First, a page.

Our strides in research and medical technology, improved living conditions and access to public health care system has all contributed to longer life expectancies in Australia. The Australian Human Rights Commission expects the number of Australians aged 65 and over will make up 22.9% of the population by 2055.
While reaching our golden years is something to be celebrated, it does increase the demand for skilled aged care service workers. The sector is valued at AU$20 billion and employs over 224,000 staff across 1800 businesses nation-wide. The latest data from SEEK has also seen jobs in healthcare and medical increase 9% year on year.
Connie Fitzpatrick, Director at Frontline Health Recruitment has seen a strong demand for quality candidates across all areas of the aged care sector. “This is a 24/7 industry and employers need to focus on their culture to attract and retain the best talent,” she said in a recent interview.
What kind of education is required for aged care work?
Post-secondary school education is recommended in this field, and there has been a strong rise in the number of people studying health related courses, which has almost doubled over the past decade. Students can study VET courses specifically for aged care such as a Certificate III in Individual Support, Certificate IV in Ageing Support or Diploma in Nursing.
Current state of the industry and workforce challenges
The Royal Commission into the standard of aged care quality and safety will be looking at how older people are cared for and what needs to change in order to make care services better. This came about after disturbing cases of elder abuse in health facilities came to light in an investigation by the ABC. Commissioner Lynelle Briggs said the themes included in the Royal Commission would likely include “quality and safety, access and inclusion, young people with disability, interfaces and transition, future challenges and opportunities to deliver in a sustainable way.”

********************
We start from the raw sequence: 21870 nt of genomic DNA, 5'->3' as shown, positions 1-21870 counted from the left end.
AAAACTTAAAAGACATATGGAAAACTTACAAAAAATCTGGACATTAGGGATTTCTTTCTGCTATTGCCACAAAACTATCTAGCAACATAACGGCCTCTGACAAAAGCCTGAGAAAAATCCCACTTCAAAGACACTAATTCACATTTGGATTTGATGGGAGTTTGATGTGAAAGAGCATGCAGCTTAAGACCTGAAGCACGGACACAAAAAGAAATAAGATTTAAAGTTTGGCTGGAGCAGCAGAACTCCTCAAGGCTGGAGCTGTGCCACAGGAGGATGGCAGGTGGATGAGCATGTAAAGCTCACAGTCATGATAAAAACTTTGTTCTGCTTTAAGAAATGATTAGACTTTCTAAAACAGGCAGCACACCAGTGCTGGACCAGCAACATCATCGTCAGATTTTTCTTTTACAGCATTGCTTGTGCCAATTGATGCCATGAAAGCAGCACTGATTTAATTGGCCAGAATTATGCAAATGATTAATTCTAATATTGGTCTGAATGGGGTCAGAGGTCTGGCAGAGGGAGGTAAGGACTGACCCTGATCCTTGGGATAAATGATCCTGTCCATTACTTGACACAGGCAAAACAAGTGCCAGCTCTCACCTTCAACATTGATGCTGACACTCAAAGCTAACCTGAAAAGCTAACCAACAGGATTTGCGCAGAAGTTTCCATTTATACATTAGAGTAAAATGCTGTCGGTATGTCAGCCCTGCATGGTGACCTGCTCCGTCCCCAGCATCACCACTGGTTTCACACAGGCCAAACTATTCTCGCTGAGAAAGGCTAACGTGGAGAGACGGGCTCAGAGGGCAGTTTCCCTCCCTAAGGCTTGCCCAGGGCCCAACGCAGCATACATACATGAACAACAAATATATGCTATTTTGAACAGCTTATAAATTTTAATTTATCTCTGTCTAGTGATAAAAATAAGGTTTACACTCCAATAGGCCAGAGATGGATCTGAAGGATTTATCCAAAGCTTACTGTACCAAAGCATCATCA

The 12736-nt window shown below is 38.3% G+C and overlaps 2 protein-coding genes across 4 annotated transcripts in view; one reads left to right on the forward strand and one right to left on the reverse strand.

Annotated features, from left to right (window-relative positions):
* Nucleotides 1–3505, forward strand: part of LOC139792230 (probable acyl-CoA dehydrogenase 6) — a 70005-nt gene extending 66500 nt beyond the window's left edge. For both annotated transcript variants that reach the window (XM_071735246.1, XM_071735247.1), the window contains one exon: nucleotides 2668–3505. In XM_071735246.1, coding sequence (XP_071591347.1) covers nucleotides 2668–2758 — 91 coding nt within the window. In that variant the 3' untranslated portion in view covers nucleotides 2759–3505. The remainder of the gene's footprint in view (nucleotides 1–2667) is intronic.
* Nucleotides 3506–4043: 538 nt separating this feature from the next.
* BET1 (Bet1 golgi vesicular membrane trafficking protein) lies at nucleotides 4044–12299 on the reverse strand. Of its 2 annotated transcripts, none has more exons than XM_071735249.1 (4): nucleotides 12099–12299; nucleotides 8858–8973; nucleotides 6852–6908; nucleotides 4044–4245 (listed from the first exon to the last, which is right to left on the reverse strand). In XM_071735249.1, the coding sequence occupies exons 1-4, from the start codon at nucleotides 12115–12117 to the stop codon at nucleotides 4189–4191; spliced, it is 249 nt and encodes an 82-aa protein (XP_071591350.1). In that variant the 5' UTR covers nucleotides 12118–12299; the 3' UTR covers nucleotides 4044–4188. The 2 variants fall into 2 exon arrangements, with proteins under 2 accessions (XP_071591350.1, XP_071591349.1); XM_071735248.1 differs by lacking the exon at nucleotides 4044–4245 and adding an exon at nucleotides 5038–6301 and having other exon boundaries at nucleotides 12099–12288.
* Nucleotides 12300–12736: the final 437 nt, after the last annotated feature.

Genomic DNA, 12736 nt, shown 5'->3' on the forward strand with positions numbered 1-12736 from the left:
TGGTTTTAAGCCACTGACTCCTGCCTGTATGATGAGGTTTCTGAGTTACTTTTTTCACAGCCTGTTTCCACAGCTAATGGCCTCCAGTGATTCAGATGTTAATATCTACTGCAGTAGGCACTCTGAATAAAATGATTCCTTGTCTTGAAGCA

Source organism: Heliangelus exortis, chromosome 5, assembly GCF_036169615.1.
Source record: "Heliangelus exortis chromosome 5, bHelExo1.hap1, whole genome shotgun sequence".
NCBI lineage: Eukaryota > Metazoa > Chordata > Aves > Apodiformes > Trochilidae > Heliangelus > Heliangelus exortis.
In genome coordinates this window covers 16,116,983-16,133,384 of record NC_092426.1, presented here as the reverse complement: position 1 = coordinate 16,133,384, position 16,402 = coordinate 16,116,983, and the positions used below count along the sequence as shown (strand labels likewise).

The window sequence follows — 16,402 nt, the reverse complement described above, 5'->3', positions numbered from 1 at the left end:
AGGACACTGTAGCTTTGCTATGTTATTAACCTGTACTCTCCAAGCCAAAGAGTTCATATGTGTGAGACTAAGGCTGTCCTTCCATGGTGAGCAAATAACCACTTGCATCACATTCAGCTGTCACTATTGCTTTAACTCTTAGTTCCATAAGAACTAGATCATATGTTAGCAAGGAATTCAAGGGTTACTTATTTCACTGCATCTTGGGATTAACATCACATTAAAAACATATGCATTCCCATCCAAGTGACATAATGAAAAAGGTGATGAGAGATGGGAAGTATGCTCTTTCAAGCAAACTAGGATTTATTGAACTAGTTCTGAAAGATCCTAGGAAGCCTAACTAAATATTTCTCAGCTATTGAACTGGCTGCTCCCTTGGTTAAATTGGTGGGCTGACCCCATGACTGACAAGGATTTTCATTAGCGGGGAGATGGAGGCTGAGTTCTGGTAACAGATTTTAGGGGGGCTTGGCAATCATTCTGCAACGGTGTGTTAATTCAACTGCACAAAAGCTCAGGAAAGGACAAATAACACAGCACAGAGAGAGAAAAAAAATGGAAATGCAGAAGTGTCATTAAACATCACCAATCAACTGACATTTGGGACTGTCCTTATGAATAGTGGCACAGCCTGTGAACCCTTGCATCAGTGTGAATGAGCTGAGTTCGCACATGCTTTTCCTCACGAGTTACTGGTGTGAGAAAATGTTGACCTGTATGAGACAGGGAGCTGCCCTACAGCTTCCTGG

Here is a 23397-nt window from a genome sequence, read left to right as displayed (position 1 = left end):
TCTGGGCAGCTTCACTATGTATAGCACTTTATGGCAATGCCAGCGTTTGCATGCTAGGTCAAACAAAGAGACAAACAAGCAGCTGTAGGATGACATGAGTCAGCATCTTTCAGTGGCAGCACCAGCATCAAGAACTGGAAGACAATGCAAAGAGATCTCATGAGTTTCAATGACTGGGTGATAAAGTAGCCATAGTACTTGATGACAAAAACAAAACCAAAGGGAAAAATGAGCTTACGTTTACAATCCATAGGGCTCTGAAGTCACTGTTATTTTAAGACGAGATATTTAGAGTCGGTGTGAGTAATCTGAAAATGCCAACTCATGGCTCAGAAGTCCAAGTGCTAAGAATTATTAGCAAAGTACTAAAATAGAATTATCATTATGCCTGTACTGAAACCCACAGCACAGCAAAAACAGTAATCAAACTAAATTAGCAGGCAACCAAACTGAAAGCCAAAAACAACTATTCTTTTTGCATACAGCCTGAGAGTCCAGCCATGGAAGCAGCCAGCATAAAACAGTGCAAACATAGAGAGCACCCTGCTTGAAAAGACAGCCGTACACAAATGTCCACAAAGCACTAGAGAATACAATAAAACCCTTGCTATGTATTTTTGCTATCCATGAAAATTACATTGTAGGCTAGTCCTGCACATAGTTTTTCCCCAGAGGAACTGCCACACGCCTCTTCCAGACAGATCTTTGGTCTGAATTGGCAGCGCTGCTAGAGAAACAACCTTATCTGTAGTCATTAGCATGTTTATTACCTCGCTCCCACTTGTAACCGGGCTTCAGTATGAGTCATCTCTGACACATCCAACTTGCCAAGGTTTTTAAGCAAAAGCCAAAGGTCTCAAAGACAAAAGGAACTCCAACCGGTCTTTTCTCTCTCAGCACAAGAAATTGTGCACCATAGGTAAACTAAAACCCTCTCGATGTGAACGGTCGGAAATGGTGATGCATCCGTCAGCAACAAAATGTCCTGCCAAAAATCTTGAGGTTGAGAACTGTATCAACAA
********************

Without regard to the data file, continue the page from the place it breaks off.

The Royal Commission is putting industry standards in the spotlight, with many job advertisements calling for higher quality candidates that they can retain for long periods by offering opportunities for upskilling within the business.
Roles expected to boom and expected annual salary
Based of SEEK data, here’s what you can expect to make across a range of roles. The roles selected are just some of the types expected to boom over the next 10 years.
- Managers: There is an increasing number of managerial roles across operations and regional, which are offering salaries of over $100,000 and up to $220,000, which is great news if you’re planning to work your way up in the industry
- Personal Carers: While automation is replacing many functions of roles in other industries, those in carer positions have nothing to worry about. There will always be a need for carers and technology will only help provide a better level of care. If you’re entering into a carer role for the first time you can expect to earn around $45,000 salary or $24 – $35 per hour for part time or casual positions.
- Case Managers: Many health professionals, including registered nurses, are moving into Case Managerial roles, which helps a small group of clients enact their care plans. The average salary for a Case Manager in aged care is $72,607
Domestic workers: These workers make up 20% of the aged care industry and includes the cooks, food service assistants, cleaning and laundry, administration and roles involved with the operational side of running an aged care business.